My father told me that if people ask him what he is, he says he is Italian. His manager told him to do that because being Italian sounds sexy and being half Mexican and half maybe-partly Irish sounds "kind of random."
If my father had kept his real name, then we--my family--would have made the connection that the guy on television and in movies was my dad. But since he and Sara--that's my mom--didn't really know each other that long, well, not really at all really, and Sara didn't have any pictures of him, and she never watches action movies anyway, and you don't usually consider that famous people's names aren't actually their names, you can see how the whole thing got lost in translation.
Knowing this about my father's background, I see that I could check off the "Hispanic" box right here on my applications, but that seems shady. I just met my father. It doesn't seem ethical to try and cash in on his partial ethnicity, and furthermore out him as a not-so-sexy-as-Italian half Mexican. And like I said, I don't even have his last name, either Boyle or Franco, since he and my mother were never married.
Sara was married once and that is how I have my two sisters, Aurora and Pearl, but after she got divorced she took back her maiden name. This was all before I was born. So all three of us kids have always been Prescotts and when we moved in with Sara's mother--my Nana--that really worked out because Nana is also a Prescott.
Nana is a Prescott by marriage, but her ancestors have been in America for a long time too. She has a special Bible from the seven�teenth century with her maternal family tree written down on the inside covers. I guess it was a good way to keep track of people. And the family Bible they wrote in often became a keepsake kind of thing, something to pass on to your children, especially if you were poor and the only other things you had to leave your children were, like, a calico blanket and a thimble.
I should say that Nana's family Bible is not a collectible item. It's held together with masking tape, and there is water damage and ripped pages and stuff. Nana has it stored now in a special acid-free box. Before that, she kept the Bible inside a ziplock bag at the bottom of her nightgown drawer.
One night when I was about nine, I guess, Nana said at dinner, "Well, I suppose after we clear the table, I might show the children the family Bible," and maybe we all said, "Yay," or whatever because we had all heard about it but never seen it. Nana brought it down from her room--at that point it was still in a ziplock baggy--and we all sat around and looked at the names of our ancestors.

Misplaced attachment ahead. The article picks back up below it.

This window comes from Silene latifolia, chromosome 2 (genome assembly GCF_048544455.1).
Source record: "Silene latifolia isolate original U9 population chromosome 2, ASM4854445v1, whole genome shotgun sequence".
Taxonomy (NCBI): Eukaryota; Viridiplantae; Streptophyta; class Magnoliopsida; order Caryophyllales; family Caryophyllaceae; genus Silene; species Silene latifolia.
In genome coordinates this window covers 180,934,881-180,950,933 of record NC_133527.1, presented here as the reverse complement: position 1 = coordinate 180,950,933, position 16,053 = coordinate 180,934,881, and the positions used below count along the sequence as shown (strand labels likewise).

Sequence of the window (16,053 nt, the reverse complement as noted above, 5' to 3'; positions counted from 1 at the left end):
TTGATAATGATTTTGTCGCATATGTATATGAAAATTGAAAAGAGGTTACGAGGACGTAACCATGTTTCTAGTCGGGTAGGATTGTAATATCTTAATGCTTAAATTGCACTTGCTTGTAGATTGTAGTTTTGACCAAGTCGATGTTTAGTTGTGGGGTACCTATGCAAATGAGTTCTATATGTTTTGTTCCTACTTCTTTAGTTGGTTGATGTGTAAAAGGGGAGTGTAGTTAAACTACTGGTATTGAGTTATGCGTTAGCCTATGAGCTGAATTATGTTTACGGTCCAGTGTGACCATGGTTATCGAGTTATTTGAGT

Daniel Perkins (b. 1657, d. 1709)--Abigail Perkins (b. 1664, d. 1738)
That was the ﬁrst line. The dates might be off by a year or two.
"Abigail Perkins," Sara told us, "was one of the women who were accused of witchcraft in the Salem trials."
My sisters Aurora and Pearl sort of oohed at that; so I oohed too even though I hadn't gotten to the Salem witch trials in school yet.
"Did they hang her*" Aurora asked.
"Oh no," Nana said. "She had to go to prison for a little while and then they let her go. She was just ﬁne."
"She must have been terriﬁed," Pearl said, liking the sound of that. "Absolutely terriﬁed."
"It's nothing to worry about," Nana said. "We don't really know anything about it."
"Aunt Nancy did some research on Abigail Perkins," Sara said. "She thinks Abigail might have confessed and that's why they let her go."
"Not that she really was a witch, of course," Nana said.
"Maybe she was," Pearl suggested. "Maybe she was the one real witch and gave the one real confession."
"That's a very creative idea," Sara said.
"They weren't witches," Aurora announced with authority. "They were probably midwives or healer women."
"Anyway," Nana said.
"Let's read all the names out loud," Sara suggested. "Everybody can do one line." So we did that. They ﬁlled the front inside cover of the Bible and continued on the back, right down to the bottom of the page. The handwriting got much clearer, regular cursive mostly toward the end where we got to Nana and her two sisters, and Sara and her two sisters, and then my two sisters and me. Aurora read that one out loud, and we all applauded ourselves.